When more than 300 health care providers showed up in Concord on Wednesday for a conference about antibiotic resistance, they encountered something unexpected: a pop quiz.
Standing at the front podium, Dr. Benjamin Chan, the state epidemiologist, described a classic case of a common type of pneumonia and asked people to use the clickers on their tables to choose which of five antibiotics they would prescribe.
The top choice of the crowd was erythromycin. That seems reasonable since this is one of the most commonly prescribed antibiotics around.
Except for one problem: Due to past overuse, Chan said, about a third of the time erythromycin doesn’t work on that type of pneumonia in New Hampshire anymore.
The fact that so many providers would choose it even though the pneumonia bacteria has evolved to shrug it off, is one reason we’re seeing an increase of disease resistance to all sorts of antibiotic drugs. People use way too many antibiotics, even when they’re not appropriate, and this is causing more diseases to evolve so that fewer drugs can cure them.
Antibiotics have become an entire set of miracle drugs in the 90 years since the discovery of penicillin, so disease resistance to them is a major public health concern.
The CDC estimates that each year in the United States, 2 million people become infected with bacteria that are resistant to antibiotics and “at least 23,000 people die each year as a direct result of these infections.”
New Hampshire doesn’t have such specific data about drug resistance. In fact, one of the topics that frequently came up at Wednesday’s symposium concerned the difficulty in pinning down such data, due to the many ways that antibiotics are distributed in the fragmented health care system.
The state is monitoring drug-resistant strains of gonorrhea and a family of germs known as CRE, often encountered in hospitals. The New Hampshire Division of Public Health has created an Antimicrobial Resistance Advisory Workgroup with more than 50 professionals from a slew of health care fields to figure out ways to tackle the problem.
And Chan described the state’s “biogram,” a spreadsheet that shows how often more than two dozen common types of disease-causing bacteria are resistant to 17 different antibiotics in New Hampshire.
The breadth of the concern was reflected in Wednesday’s symposium, which filled a major conference room at the Grappone Center to overflowing. Srinivasan, who attends many such meetings, said he was impressed by how big it was “for a pretty small state.”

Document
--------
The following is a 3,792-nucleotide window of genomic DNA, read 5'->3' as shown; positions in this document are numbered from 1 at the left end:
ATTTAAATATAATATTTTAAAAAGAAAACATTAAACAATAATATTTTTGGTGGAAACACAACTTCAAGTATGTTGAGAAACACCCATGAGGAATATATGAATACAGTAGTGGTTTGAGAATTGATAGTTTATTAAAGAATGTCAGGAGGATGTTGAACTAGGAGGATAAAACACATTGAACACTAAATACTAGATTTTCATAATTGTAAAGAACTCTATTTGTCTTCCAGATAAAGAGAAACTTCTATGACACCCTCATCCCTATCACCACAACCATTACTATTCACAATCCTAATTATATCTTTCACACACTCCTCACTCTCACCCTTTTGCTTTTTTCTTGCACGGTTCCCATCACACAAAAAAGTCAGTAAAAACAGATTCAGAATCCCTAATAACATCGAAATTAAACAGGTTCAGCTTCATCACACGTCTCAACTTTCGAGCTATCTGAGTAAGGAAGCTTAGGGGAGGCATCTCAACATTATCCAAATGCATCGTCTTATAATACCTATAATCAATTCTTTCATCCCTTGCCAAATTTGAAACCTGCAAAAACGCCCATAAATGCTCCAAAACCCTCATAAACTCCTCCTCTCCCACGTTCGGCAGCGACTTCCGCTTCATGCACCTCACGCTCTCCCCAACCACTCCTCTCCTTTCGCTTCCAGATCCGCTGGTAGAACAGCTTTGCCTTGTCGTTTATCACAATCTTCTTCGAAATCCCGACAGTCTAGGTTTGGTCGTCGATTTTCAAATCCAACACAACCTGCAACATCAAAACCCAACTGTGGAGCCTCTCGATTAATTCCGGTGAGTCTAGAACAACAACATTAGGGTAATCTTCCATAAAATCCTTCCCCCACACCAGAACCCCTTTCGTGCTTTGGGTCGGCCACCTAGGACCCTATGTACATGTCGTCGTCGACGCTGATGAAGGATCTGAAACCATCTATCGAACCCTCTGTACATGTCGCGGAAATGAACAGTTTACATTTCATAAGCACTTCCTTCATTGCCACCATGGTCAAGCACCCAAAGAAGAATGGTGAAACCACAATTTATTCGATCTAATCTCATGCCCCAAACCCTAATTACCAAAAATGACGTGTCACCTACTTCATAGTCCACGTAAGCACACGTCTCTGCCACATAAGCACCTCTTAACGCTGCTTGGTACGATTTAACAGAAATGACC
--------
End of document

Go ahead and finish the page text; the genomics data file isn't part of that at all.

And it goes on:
More than half the more than 300 attendees were nurses or physicians, but almost 15 percent were veterinarians, since antibiotic overprescription is also a problem with dogs, cats and farm animals, and a large number represented testing labs, pharmacies and public health nonprofit groups. There were even a few dentists.
“This is not any one person’s problem to fix. This is a community, a state, a national, an international problem,” Chan said.
It’s a patient problem, too – both in ways it can hurt us and in ways we make things worse by demanding antibiotics because we’ve decided in advance that’s what we need.
“Patients say, ‘I’m going to come in and I want penicillin,’ ” said Tracey Collins, RN, director of quality improvement for Frisbie Memorial Hospital in Rochester. “If we tell them, ‘You don’t really need it, you have a virus’ … then you have a disappointed patient. They may go elsewhere, to urgent care, a walk-in clinic, until they can get penicillin. It’s a significant issue.”
In fact, amid all the medical terminology and biotech discussion at Wednesday’s symposium, one of the most effective tools against antibiotic overuse looked to be plain-language posters that tell patients “Antibiotics aren’t always the answer” and which explain, among other things, the difference between diseases caused by a virus, which antibiotics can’t treat, and those caused by bacteria.
Just putting up similar posters in waiting rooms, where bored patients will see them while waiting to be called, has been shown to reduce antibiotic prescription rates by 10 percent, Srinivasan said.
Many hospitals and other institutions have created positions to oversee what is known as antibiotic stewardship, overseeing how all aspects of the health care system deal with the use of these medicines.
“You can’t have nurses alone drive the solution; you can’t have pharmacy drive it,” Collins said. “And if staff is told you can go to a meeting (about antibiotic stewardship) but you’ll have to work extra to make it up, that doesn’t work. … There has to be buy-in from everybody.”
The symposium was sponsored by the Division of Public Health Services together with the Foundation for Healthy Communities and The New England Quality Innovation Network-Quality Improvement Organization.